The demand for consulting is up, way up!
The US consulting marketplace has grown consistently over the past decade. In the last three years, 2015-2018, consulting services have increased upwards of 25% bringing it to an estimated $68.5 billion U.S. dollars.
Demand is up and so is the desire from the US workforce to provide the service.
Whether you’re new to consulting hoping to dive in to get a piece of the current demand for consulting services, or you’ve been consulting for years, you’ve inevitably been challenged with the thought…
“How should I charge for my services?”
Here we’ll give into a quick and straightforward guide for establishing your consulting fees and the things which need to be taken into consideration before settling on your pricing approach.
#1: Research the local marketplace – it is imperative you understand what the marketplace yields for the consulting services you plan to offer this way you have an understanding of how you fit in with your competitors and their respective offerings. Best way to obtain this information is to ask others in the business, attend events and get quotes from others in similar lines of work. While you always want to make sure you’re getting paid for what you’re worth, you also need to be cognizant of pricing yourself out of the game.
For example, in Irvine, CA there is a large supply of people offering mechanical engineering design services. Baring any unique or niche expertise the average mechanical engineer consultant charges anywhere from $50-80/hr. If you’re charging $125/hr for similar services you may find yourself missing out on projects with potential clients because the end user, or client, has too many other reliable and capable consultant options to choose from at rates cheaper than your offering.
#2: Fixed cost vs. time & materials – you’ll need to decide up front what type of pricing strategy you’re going to use. Fixed cost is when you charge a flat fee or a ‘not to exceed’ fee for work you’re performing regardless of the amount of hours it takes you to get the job done. Time & materials pricing structures price based on the amount of hours it takes to complete the job. Read more HERE.
#3: Long game mindset – your pricing should reflect both your experience, capabilities but also your willingness to get repeat business from your clients. If your rate is higher than the average marketplace rate for similar service you may still be able to get work, however you may find the client doesn’t pick you for additional work or longer projects. Remember, the higher your rate the higher the clients expectations will be on your performance and the further scrutiny you will receive on your work output.
#4: Know your profit margin – it’s important you understand what potential profit you stand to make for each project. Profit is what keeps you growing and stable long term. If you’re constantly breaking even you leave yourself at risk for unexpected downturns and other things out of your control. Establish an ideal profit margin per project you want to achieve and incorporate that into your pricing. Learn how to establish a profit margin HERE.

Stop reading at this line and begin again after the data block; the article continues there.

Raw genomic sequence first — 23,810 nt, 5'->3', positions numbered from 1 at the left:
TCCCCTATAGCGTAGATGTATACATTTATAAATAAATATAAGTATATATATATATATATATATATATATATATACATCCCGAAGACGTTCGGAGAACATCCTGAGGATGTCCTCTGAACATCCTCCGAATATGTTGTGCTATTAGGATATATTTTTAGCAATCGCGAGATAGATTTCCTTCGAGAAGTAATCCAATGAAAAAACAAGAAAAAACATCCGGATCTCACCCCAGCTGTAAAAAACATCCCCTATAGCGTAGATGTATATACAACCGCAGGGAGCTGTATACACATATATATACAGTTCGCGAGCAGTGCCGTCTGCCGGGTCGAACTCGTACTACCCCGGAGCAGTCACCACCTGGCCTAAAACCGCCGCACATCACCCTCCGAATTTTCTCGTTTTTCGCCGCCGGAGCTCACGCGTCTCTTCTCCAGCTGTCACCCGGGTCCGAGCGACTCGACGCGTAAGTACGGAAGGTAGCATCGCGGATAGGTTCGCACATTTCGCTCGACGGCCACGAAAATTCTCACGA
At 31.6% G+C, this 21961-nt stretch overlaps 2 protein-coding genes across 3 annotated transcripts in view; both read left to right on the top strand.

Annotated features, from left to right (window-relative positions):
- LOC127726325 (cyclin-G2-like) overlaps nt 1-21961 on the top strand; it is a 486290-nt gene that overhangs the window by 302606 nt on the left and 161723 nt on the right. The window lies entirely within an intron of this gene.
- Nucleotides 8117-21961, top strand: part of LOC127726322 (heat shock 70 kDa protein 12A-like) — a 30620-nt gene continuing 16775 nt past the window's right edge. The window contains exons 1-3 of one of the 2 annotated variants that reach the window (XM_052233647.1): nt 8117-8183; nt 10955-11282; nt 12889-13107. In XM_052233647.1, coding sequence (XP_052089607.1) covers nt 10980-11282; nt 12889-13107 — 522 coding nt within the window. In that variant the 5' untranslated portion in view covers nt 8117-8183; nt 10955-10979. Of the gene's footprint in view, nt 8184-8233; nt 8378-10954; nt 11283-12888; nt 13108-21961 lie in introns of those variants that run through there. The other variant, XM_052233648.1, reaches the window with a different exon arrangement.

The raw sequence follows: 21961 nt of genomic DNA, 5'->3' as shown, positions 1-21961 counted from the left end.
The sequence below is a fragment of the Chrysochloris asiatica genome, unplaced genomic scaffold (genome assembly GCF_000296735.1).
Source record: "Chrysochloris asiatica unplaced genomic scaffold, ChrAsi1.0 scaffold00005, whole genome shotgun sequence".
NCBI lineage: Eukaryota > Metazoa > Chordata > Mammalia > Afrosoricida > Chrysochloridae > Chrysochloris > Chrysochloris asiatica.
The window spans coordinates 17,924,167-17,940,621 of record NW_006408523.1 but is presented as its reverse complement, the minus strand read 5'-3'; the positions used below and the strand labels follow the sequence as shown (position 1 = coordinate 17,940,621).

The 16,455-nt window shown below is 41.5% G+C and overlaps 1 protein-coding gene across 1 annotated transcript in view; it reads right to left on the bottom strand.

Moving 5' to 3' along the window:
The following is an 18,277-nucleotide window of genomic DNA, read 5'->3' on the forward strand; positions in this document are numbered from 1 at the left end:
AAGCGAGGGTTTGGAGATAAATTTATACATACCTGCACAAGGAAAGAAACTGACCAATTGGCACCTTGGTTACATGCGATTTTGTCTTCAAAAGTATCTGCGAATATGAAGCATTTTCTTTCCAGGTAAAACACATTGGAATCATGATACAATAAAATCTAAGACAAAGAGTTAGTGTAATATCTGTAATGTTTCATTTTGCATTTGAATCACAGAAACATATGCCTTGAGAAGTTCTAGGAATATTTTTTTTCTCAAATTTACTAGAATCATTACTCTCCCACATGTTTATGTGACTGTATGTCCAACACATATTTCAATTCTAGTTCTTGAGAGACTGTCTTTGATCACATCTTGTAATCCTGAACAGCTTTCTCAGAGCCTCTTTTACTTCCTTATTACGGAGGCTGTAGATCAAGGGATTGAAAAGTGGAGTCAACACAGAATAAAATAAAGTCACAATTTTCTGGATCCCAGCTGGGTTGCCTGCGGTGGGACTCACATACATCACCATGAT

#5: Flexibility is key – clients like working with consultants that are flexible; if you’re too rigid with your pricing you may find you’ll lose out on opportunities in the long run. Try pricing your work based on the difficulty of completing the task. Perhaps you have a minimum threshold you’re going to charge per hour (say $100/hr) and then based on the work you’re potentially taking on you will scale your price upwards by 25%. It’s not uncommon for consultants to have a pricing menu based on the range of their capabilities and difficulty to perform the work at hand. We suggest not using a ‘one size fits all approach’ for pricing your services.
#6: Know what you need – while you should never price your consulting practice based on your personal lifestyle (clients don’t care how big your house is, what car you drive or what your bills are so they certainly aren’t going to pay you more just because your lifestyle requires it) it is important to know what you need to be charging in order to meet your personal financial obligations. Once you know this number go back to step #1 in this article to see if your pricing number is in line with the general market. Don’t charge more just because you need more to live. Clients can smell that from a mile away and it’s a big turn off.
Pricing should be based solely on the value you provide. Your consulting price should have flexibility built into it while keeping in mind the difficulty of the work being performed. Ensure you know how the marketplace is operating and what others are charging for similar services so you can be competitive with your offering.
Meet 3-5 people in the consulting space which is similar in nature to yours. Learn about their offerings, how they go about pricing their service and what challenges they’ve had with clients specific to pricing. The more you can learn from them ahead of your own efforts the better off you’ll be when it comes time to present your price in front of a potential customer.
About the Author
Serving over a decade in the technical services industry in Orange County, CA, Travis Smith has developed a talent for assessing technical talent and overseeing technical projects. His other areas of specialty include: leadership development, business development, resource planning and creative solutioning.